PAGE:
The Elite's leg loops are not as supportive as on my old Syncro; the Syncro is a burlier harness so that is perhaps to be expected, but the leg loops also compare unfavourably to other more comparable harnesses that I've been using recently. Where I climb we do a lot of new routing and hanging on a rope for an hour or more, scrubbing lichen off of a potential line is good way to find the comfort limits of a harness! If you climb in an area where descents are often by lengthy abseils, or if you hang a lot on a rope for other reasons, perhaps consider a harness with wider or firmer leg loops like the Wild Country Syncro or DMM Renegade.
Weight and other issues:
The lightweight fanatics might also be interested that all those features make the Elite Adjustable around 100 grams or more heavier than similar models from other firms. Perhaps also linked to the far eastern manufacturing is the rubbish, small plastic buckle that should keep the leg loops in the right place on the belay loop. The buckle is the wrong size for the webbing so even when you double back the webbing it slips out again very easily once in use. This is not a load bearing part of harness and can be quickly fixed with duck tape but it is annoying that you need to immediately bodge a fix on a £55 harness. I do wonder if this minor but annoying mistake in the sourcing of components would have been noticed earlier if the manufacturing was still happening in the UK? This is not to say the quality of manufacturing is any lower in the far east, but rather that the geographical distance between designer and manufacturer will possibly mean more of products reaching the shops before these types of niggles are noticed.
Wild Country inform me that they have now remedied this problem, so this should not be an issue on Elites in the shops now.
Minor abrasion damage to leg loops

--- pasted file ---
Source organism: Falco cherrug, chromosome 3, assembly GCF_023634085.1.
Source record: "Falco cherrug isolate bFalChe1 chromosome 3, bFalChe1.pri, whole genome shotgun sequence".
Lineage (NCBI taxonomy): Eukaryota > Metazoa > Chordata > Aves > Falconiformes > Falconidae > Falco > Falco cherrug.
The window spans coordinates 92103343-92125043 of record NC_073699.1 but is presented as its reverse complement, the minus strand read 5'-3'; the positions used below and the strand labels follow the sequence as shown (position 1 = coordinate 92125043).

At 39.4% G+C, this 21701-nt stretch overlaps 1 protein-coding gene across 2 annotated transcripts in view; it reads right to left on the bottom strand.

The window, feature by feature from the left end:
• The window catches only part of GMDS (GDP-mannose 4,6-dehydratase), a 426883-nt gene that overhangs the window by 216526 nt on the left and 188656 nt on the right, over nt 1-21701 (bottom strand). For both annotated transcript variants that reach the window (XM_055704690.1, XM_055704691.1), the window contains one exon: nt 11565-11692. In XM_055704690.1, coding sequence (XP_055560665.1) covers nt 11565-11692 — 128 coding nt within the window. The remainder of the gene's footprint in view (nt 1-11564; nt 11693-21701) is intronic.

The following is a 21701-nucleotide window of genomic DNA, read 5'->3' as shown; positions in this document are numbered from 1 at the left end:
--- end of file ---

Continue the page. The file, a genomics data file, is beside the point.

© TobyA, May 2008
Sizing and Longevity:
Sizing is a bit odd; a medium felt a little bit tight around my waist, particularly as I was going to use the harness summer and winter. The large was better but then, despite my cyclist's thighs, the leg loops had to be cinched down as far as they would go to be snug. I can't imagine many people will have my waist size but then bigger thighs, rather I would expect the opposite. Best to try before you buy. The face fabric is an attractive white mesh, but this has a tendency to show abrasion if you indulge your deviant tendencies in squeeze chimneys and other dark clefts. Otherwise the harness seems hardwearing.
Wild Country have cleverly incorporated an indicator in the high wear areas around the belay loop. This might have once been dismissed as good way to get people to replace their rig more often, but since Todd Skinner's death I suspect many might be less cynical.
It’s great being a gear reviewer – when you fall off yet again you can claim to be harness testing.
© TobyA, May 2008
So overall? I would prefer the leg loops to be more supportive and wish the issue with the wrong sized little buckle had been caught earlier, but appreciate the comfy waist belt and loads of useful features on it. The Elite Adjustable is a fine harness for the all-round climber who does a bit of everything.
UKC Articles and Gear Reviews by TobyA: